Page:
'You can watch 35 movies in Catalan and 93 in Icelandic on Disney+ in Catalonia'
Catalan faces constant difficulties to survive on a social and administrative level, say activists
Catalan faces constant difficulties to survive on a social and administrative level, say activists
During his campaign to become President of the EU Parliament, Tajani promised to promote the use of the Catalan
The European body expressed its concerns regarding the use of Catalan and the Spanish State’s other “regional languages” in the administration of justice and in the health service. The Council of Europe called on the Spanish State to “modify the legal frame” and “guarantee that an appropriate proportion of the administration of justice’s workers” has a “practical knowledge” of the Catalan language. The European body, composed by 47 European countries, approved this Thursday “six recommendations” to solve “some important problems” and make sure that the Spanish State respects the European Charter for Regional or Minority Languages.This is the fourth report of this kind, after similar ones were written in 2005, 2008 and 2012. It states that the situation “has improved considerably” in the last four years, especially due to the Autonomous Communities’ efforts.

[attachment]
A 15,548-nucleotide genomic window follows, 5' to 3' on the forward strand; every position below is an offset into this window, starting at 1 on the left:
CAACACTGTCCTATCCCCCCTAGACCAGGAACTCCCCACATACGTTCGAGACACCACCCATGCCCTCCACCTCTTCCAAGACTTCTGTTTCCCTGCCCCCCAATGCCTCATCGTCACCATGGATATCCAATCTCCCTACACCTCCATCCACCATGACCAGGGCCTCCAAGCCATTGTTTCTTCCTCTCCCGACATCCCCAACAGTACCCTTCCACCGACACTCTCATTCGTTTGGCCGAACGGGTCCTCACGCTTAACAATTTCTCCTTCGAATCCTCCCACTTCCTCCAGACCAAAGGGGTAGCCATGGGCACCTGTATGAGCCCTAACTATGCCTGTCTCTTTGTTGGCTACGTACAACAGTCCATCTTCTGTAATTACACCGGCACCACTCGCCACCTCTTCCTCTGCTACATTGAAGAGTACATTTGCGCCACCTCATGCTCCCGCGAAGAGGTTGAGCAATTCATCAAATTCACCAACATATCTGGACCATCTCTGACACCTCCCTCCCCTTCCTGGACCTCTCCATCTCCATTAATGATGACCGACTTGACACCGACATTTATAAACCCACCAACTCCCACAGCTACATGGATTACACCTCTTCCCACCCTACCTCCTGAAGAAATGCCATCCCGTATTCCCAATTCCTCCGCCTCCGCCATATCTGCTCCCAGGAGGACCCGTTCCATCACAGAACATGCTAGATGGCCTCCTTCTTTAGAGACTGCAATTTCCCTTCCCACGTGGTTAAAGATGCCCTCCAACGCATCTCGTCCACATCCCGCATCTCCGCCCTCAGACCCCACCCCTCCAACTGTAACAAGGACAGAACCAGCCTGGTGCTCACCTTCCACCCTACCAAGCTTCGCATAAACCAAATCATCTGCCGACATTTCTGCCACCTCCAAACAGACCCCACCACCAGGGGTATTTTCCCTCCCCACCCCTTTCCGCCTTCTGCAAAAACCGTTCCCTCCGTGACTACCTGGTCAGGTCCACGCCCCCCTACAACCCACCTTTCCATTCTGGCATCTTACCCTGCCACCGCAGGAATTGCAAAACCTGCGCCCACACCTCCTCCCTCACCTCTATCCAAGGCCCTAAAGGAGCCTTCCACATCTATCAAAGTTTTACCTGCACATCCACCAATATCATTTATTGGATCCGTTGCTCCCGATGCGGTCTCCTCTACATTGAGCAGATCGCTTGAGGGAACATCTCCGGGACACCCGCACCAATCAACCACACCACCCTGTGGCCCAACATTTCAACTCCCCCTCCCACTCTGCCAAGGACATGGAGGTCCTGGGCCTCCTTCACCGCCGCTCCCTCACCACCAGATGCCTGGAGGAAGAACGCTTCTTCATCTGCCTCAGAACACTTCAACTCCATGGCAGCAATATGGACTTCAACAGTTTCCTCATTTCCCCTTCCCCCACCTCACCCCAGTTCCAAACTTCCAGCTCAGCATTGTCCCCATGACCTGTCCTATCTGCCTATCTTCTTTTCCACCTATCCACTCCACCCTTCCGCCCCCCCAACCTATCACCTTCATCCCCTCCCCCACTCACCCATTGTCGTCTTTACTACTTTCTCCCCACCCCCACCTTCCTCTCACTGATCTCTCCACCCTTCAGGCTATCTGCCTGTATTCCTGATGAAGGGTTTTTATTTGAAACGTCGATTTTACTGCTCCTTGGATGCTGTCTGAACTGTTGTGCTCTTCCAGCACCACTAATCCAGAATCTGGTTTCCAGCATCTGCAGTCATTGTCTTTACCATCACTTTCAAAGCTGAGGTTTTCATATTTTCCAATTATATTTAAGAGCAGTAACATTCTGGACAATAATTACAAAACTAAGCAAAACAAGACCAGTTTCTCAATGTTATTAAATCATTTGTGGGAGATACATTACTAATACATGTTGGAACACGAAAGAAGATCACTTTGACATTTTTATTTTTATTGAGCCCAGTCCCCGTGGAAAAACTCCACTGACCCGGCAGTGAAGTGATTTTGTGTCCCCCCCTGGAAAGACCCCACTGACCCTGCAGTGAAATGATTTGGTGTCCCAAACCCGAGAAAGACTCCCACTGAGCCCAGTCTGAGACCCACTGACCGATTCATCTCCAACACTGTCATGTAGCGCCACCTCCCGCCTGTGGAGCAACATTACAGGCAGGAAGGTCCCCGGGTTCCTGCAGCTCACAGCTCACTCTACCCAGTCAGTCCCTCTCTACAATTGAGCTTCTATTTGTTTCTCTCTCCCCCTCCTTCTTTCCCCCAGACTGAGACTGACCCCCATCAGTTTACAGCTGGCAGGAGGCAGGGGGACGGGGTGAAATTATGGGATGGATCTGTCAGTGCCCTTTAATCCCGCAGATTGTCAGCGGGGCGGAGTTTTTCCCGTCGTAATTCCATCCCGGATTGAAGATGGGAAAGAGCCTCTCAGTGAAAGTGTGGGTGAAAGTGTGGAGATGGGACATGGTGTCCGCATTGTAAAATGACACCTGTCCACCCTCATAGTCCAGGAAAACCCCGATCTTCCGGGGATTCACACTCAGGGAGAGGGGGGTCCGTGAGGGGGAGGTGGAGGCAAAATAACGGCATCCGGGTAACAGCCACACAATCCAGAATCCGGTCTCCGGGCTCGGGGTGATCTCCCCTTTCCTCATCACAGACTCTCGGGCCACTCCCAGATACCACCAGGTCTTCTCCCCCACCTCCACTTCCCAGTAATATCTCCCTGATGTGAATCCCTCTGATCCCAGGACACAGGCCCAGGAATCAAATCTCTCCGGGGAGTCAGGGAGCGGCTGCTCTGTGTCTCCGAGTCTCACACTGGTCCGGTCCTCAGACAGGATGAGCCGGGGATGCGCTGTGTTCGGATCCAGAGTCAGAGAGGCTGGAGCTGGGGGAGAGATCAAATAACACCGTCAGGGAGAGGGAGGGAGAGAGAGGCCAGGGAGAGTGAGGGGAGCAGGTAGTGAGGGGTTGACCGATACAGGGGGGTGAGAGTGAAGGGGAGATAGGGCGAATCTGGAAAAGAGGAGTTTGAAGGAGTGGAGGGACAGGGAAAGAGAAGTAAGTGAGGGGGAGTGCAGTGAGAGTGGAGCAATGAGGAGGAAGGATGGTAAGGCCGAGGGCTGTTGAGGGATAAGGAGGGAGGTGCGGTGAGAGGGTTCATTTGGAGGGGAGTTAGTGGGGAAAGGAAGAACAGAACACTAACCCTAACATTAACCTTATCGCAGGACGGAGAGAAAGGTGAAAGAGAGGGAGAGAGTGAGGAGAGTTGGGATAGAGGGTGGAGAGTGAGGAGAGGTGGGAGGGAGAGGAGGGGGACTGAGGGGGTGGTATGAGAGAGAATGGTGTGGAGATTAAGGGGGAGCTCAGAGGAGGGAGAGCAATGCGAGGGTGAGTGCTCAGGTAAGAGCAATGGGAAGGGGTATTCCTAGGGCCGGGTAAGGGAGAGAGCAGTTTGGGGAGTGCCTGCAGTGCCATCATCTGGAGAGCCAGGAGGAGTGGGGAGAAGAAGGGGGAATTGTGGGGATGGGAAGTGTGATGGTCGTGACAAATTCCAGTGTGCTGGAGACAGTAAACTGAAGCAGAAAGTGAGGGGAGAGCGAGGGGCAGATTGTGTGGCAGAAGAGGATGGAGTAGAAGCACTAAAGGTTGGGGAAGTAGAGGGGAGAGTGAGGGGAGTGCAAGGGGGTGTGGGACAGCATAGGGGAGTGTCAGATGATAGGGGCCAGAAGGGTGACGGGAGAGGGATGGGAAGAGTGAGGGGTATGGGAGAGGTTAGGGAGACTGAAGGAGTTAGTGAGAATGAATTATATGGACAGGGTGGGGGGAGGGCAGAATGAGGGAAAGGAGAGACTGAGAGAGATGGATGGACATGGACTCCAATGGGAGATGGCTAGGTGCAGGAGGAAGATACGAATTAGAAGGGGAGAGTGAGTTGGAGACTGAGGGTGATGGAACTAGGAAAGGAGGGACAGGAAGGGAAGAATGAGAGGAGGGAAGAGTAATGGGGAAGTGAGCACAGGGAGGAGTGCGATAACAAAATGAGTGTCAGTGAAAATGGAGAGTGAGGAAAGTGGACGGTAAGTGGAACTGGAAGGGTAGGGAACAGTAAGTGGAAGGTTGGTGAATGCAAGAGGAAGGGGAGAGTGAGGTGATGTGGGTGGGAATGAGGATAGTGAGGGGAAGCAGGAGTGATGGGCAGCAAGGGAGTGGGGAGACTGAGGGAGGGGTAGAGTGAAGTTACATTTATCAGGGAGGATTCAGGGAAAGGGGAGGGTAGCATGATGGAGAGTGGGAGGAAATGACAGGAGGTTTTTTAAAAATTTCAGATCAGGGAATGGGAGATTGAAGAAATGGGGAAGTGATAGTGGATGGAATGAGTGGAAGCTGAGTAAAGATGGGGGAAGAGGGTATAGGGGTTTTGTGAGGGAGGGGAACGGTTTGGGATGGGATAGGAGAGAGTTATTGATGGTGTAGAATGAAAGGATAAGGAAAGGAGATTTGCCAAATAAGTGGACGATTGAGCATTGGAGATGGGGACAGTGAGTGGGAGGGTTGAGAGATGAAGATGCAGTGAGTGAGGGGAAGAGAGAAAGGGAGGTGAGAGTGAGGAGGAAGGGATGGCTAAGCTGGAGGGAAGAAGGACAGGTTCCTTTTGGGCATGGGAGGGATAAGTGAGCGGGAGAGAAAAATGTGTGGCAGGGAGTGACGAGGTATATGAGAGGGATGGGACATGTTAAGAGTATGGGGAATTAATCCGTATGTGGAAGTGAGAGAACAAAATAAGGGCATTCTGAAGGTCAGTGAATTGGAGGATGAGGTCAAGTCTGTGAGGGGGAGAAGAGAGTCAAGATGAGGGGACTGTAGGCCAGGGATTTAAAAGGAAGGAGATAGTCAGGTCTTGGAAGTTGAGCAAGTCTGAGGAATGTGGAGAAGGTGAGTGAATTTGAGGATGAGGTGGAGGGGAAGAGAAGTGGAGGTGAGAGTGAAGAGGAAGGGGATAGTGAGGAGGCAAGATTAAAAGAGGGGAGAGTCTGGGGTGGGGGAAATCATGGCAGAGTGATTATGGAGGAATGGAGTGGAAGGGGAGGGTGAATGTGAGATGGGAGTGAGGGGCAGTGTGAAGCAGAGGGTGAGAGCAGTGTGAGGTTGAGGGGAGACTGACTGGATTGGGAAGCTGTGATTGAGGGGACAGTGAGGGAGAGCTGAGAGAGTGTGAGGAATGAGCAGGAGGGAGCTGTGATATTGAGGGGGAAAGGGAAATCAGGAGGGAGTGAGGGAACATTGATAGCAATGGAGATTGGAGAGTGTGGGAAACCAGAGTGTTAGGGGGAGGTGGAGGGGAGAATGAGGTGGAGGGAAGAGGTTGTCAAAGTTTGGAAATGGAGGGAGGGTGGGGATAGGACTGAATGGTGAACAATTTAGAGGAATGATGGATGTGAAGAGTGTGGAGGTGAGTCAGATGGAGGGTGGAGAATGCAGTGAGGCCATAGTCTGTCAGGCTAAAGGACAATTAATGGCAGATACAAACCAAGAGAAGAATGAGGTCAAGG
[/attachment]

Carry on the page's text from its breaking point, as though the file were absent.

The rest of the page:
60.2% of families with one parent born outside Catalonia use Catalan with their children and 27.5% of natives with both parents born outside use Catalan with their children, according to data from 2013 coming from the Language Policy Report 2014 released this week. Ferran Mascarell, the Catalan Minister for Culture, said that "Catalan health remains" and said that "Catalan has passed a phase that was complicated because there have been significant demographic changes," along with technological changes and negative Spanish Government's policies. In Catalonia, the majority of the population 15 years and older claimed to understand, speak, read and write in Catalan: 94.3% understood, 80.4% could speak, 82.4% could read and 60.4% could write. Besides, while 48.1% of the population above 15 has a high level of Catalan in all language abilities, 26.6% reported important deficits in using or understanding the language.
The Spanish Minister for Education, José Ignacio Wert, has been recorded stating that "the situation of Spanish in the education system of Catalonia, limited to being used as a non-tuition language, like any foreign language, is comparable to the situation of Catalan in the times they like so much to remember", referring to Franco's dictatorship. Wert made the statement on Wednesday with a group of journalists and one of them recorded it. His words were immediately replied to by many Catalan parties, and Wert had to clarify a few hours later that he had expressed himself in a wrong way. He then said that Catalan was persecuted during Francoism "in a ruthless way" and that such persecution was "abominable". However, his previous statement is to be added to a long list, such as when in October 2012 he said that "Catalan pupils must be Hispanicised", defending the cultural homogenisation promoted by Spanish nationalism for the last centuries.